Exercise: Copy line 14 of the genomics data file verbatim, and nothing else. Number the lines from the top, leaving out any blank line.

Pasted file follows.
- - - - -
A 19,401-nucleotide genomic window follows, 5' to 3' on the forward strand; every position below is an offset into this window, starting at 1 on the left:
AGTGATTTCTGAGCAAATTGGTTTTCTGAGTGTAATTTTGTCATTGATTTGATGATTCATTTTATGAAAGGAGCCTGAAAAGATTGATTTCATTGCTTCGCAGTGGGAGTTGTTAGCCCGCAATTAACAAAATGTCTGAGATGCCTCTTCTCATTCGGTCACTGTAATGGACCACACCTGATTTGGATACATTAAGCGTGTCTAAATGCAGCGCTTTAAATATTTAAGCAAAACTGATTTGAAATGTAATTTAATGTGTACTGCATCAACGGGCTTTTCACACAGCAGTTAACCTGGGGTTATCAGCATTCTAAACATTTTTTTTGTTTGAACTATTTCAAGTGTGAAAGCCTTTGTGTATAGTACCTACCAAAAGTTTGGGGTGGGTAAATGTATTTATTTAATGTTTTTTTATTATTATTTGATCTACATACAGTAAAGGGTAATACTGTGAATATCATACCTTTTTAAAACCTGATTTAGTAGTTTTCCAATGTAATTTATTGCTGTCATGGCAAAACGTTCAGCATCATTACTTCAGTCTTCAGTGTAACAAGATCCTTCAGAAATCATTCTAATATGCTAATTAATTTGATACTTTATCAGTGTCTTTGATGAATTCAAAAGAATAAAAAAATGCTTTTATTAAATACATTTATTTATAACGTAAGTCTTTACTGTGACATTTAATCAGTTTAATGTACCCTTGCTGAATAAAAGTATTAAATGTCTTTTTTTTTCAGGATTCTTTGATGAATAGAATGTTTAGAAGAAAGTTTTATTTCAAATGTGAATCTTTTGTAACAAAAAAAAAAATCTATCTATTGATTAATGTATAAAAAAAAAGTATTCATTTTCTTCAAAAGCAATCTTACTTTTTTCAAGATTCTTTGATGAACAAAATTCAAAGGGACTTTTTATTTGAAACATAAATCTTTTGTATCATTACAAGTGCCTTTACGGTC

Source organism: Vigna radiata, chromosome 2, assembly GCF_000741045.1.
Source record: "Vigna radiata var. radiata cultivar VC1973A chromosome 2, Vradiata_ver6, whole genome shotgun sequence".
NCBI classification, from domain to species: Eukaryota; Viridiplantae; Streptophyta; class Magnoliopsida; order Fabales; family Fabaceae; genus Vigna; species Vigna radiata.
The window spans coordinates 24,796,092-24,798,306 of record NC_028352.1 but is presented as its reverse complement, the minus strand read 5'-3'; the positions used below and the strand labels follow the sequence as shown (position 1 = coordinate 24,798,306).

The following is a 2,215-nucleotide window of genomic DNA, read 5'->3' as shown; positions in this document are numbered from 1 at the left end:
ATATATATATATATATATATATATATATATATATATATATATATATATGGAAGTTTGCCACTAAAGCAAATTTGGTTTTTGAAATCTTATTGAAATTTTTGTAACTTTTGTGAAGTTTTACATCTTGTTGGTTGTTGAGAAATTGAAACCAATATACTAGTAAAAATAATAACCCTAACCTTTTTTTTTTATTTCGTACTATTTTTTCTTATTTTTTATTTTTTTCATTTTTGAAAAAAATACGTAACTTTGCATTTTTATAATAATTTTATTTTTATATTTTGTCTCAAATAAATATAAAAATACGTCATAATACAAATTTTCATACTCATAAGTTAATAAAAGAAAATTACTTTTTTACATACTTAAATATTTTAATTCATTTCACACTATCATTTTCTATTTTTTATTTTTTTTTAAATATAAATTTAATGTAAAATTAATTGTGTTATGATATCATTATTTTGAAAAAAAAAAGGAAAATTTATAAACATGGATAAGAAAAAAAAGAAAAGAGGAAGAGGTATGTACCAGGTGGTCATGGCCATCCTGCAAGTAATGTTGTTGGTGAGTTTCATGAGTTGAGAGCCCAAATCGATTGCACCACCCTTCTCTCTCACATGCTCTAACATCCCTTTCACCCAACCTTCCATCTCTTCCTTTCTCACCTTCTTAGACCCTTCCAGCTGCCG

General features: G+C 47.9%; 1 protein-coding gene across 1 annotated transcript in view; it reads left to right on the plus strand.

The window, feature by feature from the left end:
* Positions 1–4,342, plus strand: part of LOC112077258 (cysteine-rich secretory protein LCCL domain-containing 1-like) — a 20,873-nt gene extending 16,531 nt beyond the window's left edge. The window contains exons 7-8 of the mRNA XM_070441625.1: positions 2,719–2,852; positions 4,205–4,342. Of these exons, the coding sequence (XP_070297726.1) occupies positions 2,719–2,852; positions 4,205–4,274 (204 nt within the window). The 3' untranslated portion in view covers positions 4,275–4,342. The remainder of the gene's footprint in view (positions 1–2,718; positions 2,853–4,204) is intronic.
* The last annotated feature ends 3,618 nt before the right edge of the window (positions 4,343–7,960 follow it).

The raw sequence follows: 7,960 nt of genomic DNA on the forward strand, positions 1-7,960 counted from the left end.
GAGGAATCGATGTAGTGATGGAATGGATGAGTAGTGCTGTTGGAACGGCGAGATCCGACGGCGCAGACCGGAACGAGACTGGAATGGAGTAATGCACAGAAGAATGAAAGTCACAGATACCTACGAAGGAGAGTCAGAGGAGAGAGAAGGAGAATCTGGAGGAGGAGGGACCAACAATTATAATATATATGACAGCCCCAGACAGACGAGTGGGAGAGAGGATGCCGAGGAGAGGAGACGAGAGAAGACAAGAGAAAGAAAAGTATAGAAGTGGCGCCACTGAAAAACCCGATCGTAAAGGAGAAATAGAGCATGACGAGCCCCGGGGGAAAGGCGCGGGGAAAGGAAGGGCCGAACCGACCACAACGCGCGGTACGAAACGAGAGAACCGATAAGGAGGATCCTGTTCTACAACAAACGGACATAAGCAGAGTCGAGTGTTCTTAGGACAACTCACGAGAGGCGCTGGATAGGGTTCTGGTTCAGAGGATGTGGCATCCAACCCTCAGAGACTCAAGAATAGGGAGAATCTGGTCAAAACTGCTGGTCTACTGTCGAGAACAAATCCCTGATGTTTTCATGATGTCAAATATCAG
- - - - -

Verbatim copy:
GAGGAATCGATGTAGTGATGGAATGGATGAGTAGTGCTGTTGGAACGGCGAGATCCGACGGCGCAGACCGGAACGAGACTGGAATGGAGTAATGCACAGAAGAATGAAAGTCACAGATACCTACGAAGGAGAGTCAGAGGAGAGAGAAGGAGAATCTGGAGGAGGAGGGACCAACAATTATAATATATATGACAGCCCCAGACAGACGAGTGGGAGAGAGGATGCCGAGGAGAGGAGACGAGAGAAGACAAGAGAAAGAAAAGTATAGAAGTGGCGCCACTGAAAAACCCGATCGTAAAGGAGAAATAGAGCATGACGAGCCCCGGGGGAAAGGCGCGGGGAAAGGAAGGGCCGAACCGACCACAACGCGCGGTACGAAACGAGAGAACCGATAAGGAGGATCCTGTTCTACAACAAACGGACATAAGCAGAGTCGAGTGTTCTTAGGACAACTCACGAGAGGCGCTGGATAGGGTTCTGGTTCAGAGGATGTGGCATCCAACCCTCAGAGACTCAAGAATAGGGAGAATCTGGTCAAAACTGCTGGTCTACTGTCGAGAACAAATCCCTGATGTTTTCATGATGTCAAATATCAG